​In early childhood, the neurons inside a child's developing brain forms connections between various regions in the brain.​

Cognitive neuroscientists at San Diego State University found that in children and adolescents with autism spectrum disorder however, connections between the cerebral cortex and cerebellum appear to be overdeveloped in the sensorimotor regions of the brain. This overdevelopment appears to muscle out other connections serving higher cognitive functions.

SDSU psychologist Ralph-Axel Müller—working with Amanda Khan, a former master's student at SDSU and now a doctoral candidate at Suffolk University in Boston—used fMRI brain imaging technology to home in on neuronal patterns in 56 children and adolescents, half with autism and half without the disorder.

The imaging results revealed the participants with autism had far stronger neuronal connectivity between sensorimotor regions of the cerebellum and cerebral cortex than their non-autistic counterparts. But the autistic kids and teens also tended to have less connectivity between regions involved in functions such as decision-making, attention, and language.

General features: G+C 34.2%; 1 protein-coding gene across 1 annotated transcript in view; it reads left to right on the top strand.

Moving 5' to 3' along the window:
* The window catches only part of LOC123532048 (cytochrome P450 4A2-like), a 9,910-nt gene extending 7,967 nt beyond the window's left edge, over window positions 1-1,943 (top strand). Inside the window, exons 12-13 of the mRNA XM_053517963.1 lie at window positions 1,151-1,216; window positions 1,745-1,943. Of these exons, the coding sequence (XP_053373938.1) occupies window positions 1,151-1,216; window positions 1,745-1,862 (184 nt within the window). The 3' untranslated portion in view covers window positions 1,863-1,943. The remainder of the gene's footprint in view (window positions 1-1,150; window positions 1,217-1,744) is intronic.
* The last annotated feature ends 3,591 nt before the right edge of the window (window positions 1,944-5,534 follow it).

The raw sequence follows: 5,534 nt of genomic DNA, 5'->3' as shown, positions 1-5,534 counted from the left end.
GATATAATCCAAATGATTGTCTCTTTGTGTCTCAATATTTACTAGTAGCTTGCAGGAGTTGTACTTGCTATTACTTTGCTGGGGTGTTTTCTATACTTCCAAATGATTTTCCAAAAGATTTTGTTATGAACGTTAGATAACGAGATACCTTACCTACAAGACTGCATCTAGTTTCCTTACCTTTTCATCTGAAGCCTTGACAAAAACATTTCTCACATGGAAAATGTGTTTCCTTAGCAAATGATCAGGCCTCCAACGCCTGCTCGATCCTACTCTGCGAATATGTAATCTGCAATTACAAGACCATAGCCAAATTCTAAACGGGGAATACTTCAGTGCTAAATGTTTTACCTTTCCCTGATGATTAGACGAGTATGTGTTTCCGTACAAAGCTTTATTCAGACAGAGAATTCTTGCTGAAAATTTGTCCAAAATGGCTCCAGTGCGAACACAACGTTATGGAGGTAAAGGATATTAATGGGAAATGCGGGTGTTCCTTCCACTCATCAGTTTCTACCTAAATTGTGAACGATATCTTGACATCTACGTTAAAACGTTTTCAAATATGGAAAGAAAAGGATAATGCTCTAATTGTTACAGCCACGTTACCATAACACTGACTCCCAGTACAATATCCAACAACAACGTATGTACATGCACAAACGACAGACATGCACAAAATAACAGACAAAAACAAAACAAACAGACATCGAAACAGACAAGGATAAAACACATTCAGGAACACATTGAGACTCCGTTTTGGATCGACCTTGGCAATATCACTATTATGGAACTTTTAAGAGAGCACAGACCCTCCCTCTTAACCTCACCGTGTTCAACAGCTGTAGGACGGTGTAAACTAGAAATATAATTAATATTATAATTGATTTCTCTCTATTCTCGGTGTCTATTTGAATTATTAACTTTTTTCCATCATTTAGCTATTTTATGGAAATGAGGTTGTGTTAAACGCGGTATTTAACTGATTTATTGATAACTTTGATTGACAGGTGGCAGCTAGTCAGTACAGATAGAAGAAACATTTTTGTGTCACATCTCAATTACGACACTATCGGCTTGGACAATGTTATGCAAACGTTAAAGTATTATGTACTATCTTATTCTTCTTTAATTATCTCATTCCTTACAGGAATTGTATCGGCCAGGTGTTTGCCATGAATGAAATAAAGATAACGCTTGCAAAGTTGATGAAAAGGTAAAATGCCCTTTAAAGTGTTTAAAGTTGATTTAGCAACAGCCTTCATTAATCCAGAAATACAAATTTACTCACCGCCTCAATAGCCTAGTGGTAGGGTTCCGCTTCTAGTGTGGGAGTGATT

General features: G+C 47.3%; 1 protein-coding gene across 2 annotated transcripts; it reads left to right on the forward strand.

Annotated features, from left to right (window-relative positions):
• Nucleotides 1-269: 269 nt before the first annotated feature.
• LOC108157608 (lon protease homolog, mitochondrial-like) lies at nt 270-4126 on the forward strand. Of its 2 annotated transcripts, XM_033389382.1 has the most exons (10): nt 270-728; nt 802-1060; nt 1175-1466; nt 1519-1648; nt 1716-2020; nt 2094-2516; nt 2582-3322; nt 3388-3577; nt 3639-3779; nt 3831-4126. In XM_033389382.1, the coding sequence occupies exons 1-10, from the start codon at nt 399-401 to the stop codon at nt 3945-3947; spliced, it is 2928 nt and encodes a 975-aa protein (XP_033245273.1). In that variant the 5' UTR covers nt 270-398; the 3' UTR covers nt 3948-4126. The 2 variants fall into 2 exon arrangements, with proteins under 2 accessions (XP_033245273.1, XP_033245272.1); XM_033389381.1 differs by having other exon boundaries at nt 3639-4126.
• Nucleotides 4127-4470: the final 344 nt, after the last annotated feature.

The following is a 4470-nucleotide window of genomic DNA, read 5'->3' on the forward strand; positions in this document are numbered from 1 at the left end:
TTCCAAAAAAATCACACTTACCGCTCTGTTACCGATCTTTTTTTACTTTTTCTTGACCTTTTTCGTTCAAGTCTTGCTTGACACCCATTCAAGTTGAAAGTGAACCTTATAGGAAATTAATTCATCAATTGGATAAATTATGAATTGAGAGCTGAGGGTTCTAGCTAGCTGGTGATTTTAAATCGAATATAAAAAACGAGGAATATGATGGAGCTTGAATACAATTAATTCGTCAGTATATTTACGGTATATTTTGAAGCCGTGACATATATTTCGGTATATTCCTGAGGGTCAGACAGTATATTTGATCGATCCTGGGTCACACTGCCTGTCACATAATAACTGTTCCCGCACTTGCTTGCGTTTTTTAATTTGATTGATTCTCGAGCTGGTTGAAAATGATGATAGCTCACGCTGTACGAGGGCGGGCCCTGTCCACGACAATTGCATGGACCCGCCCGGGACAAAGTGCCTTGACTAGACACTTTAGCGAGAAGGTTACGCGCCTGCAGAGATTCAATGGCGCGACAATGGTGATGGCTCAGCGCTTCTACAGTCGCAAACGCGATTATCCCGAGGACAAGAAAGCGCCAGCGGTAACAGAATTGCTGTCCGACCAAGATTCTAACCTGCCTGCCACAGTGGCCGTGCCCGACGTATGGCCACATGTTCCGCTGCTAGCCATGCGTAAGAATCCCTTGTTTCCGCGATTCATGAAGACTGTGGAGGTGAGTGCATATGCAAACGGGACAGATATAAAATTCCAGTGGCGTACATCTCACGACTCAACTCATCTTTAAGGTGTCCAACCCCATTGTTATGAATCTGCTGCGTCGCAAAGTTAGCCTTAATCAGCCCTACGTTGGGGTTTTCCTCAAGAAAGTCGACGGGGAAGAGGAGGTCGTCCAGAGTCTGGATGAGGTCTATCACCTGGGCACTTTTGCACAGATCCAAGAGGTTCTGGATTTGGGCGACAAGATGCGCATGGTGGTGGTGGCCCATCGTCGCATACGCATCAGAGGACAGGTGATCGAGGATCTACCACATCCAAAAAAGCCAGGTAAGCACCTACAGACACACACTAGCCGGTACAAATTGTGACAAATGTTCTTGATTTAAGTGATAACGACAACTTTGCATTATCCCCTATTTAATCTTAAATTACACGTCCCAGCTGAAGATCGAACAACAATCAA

The study represents the first-ever systematic look at connections between the entire cerebral cortex and the cerebellum using fMRI brain imaging. Its findings could one day help researchers to develop a reliable brain-based test for identifying autism.

"We still don't understand what in the brain makes a kid autistic," Dr. Müller says. "You can't look at a scan and say, 'There it is.' We're doing the groundwork of finding brain variables that might be biomarkers for autism and its subtypes."